Bloomberg: “Money, Power & Wall Street” “Takes No Prisoners”

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April 23, 2012

In 1994, a team of young, 20-something JPMorgan bankers on a retreat in Boca Raton, Fla. dreamed up the “credit default swap” — a complicated derivative they hoped would help manage risk and stabilize the financial system. Fourteen years later, they watched in horror as that global system — weighed down by the risk of credit default swaps tied to morgtage loans — collapsed.

The ensuing saga between that pivotal retreat and the start of the 2008 global financial crisis are “defined by daunting complexity,” writes Greg Evans in Bloomberg Businessweek today. But the first two hours of Money, Power and Wall Street, he adds, does an “exemplary job of walking viewers through [it].”

FRONTLINE’s four-hour epic on the global financial crisis — the first two hours of which air tomorrow evening — goes inside the struggles to rescue and repair a shattered economy, exploring key decisions, missed opportunities and the unprecedented and uneasy partnership between government leaders and titans of finance.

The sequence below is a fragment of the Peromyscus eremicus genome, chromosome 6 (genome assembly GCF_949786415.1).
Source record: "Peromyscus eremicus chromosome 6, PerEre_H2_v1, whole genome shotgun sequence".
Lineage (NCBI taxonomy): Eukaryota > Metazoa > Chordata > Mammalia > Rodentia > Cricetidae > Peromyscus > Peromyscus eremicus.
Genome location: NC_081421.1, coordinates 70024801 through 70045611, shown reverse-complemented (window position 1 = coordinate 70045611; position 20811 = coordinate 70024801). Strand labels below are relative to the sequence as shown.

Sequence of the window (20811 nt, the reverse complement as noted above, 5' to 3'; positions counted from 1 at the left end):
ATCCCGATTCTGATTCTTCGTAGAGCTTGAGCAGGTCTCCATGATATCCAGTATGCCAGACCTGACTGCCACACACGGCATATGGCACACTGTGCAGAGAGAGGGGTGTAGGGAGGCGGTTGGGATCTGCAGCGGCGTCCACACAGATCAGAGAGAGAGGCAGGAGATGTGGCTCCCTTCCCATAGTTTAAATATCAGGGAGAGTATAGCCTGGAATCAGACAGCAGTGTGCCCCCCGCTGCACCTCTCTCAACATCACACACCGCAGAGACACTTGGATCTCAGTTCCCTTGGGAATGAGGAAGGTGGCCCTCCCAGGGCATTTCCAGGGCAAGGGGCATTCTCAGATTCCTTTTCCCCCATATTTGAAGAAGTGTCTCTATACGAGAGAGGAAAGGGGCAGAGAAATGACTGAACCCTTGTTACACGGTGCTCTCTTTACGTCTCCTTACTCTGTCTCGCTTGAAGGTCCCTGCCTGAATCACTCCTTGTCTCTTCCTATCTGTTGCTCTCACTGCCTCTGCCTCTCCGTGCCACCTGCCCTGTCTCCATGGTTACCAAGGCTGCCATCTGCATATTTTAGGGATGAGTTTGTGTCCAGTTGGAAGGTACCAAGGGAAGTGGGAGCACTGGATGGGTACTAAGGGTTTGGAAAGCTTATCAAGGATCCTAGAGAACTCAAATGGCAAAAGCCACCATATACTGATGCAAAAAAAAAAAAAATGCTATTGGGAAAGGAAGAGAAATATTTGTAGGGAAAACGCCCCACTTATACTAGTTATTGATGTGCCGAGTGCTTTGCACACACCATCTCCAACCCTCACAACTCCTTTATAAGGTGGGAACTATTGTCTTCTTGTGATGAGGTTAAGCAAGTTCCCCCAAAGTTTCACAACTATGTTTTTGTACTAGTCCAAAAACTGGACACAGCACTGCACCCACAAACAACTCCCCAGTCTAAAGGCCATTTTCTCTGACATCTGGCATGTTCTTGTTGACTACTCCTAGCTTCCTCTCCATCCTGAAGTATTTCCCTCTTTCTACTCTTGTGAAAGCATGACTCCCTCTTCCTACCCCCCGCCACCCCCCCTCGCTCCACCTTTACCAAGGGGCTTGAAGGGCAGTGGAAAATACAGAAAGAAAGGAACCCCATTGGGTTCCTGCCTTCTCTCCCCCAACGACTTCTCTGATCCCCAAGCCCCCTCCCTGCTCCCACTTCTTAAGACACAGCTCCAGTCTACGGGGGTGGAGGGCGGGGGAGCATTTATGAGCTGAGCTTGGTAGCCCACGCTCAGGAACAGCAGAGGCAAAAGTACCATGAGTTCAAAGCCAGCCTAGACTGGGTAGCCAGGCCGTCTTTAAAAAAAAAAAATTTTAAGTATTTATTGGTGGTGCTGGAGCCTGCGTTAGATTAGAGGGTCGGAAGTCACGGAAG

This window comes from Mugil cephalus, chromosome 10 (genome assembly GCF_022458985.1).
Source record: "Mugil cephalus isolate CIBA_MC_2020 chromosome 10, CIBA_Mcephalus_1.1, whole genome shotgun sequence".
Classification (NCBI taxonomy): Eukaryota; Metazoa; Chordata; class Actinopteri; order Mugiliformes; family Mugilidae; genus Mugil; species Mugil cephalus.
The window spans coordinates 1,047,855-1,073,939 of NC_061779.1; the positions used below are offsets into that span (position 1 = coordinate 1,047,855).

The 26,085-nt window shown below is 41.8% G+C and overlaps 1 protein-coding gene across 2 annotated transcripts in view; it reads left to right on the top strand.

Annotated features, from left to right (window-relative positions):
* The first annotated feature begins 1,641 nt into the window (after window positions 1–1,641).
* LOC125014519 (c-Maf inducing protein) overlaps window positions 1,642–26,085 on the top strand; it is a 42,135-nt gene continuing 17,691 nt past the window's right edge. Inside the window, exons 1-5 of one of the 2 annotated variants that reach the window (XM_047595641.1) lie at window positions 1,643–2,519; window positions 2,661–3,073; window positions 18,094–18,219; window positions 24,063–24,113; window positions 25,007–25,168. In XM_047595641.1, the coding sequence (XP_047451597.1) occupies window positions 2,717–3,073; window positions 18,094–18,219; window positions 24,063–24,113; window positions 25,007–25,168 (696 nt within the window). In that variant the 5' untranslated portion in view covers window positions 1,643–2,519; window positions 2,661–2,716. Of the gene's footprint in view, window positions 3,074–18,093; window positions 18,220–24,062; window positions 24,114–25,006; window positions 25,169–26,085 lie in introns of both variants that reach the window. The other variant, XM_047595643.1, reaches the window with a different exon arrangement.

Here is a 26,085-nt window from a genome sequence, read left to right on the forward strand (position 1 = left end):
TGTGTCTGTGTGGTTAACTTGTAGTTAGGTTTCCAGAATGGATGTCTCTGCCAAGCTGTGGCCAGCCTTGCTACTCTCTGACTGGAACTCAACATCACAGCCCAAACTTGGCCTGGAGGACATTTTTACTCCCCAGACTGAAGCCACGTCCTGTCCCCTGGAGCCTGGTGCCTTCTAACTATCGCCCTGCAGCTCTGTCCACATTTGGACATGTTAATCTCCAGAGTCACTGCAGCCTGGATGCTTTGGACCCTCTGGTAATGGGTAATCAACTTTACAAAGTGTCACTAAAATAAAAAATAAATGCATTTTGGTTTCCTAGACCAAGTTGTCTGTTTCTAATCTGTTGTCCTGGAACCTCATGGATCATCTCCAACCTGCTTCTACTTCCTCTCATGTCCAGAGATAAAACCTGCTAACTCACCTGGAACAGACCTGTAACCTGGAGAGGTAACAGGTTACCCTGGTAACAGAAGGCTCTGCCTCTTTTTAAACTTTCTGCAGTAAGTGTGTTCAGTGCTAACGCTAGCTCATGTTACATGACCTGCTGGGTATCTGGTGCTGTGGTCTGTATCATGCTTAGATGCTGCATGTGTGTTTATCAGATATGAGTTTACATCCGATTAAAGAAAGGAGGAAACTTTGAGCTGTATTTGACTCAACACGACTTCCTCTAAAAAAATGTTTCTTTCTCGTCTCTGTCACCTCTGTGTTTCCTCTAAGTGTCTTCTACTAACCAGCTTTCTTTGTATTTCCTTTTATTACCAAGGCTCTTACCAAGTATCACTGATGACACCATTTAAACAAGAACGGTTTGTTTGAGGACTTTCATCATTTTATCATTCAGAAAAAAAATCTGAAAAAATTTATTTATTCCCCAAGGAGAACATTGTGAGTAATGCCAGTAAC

“Money, Power and Wall Street is demanding — this isn’t Finance for Dummies,”  Evans writes in the review. “But it’s a compact and thorough lesson.”

In the first hour, FRONTLINE takes you inside the rapid rise of credit default swaps, including the voices of those who created them. With the real estate market booming, bankers successfully tweaked the credit default swap to bundle up and sell home mortgage loans to eager investors. But despite the money flowing into banks’ coffers, credit default swaps also loaded the financial system with lethal risk. And when the housing bubble burst, the credit default swaps — originally designed to stabilize the system — brought the global economy to its knees. Regulators, who had often stood on the sideline and allowed Wall Street to police itself, saw the ugly consequences rapidly unfold before them.

In the second hour, FRONTLINE investigates the largest government bailout in U.S. history, a series of decisions that rewrote the rules of government and fueled a debate that would alter the country’s political landscape. It offers play-by-play accounts of several secret meetings that permanently altered the financial system.

“The program feels fresh and vivid — and takes no prisoners,” writes Evans. “FRONTLINE finds plenty of blame to go around (Goldman Sachs and CEO Lloyd Blankfein take a particular bruising), but is most devastating in its dissection of the chummy collusion between bankers and the government leaders who should have been watch-dogging them.”

Watch a preview for the film above, and tune in tomorrow and next Tuesday (check your local listings) for more of FRONTLINE’s coverage of the financial crisis.


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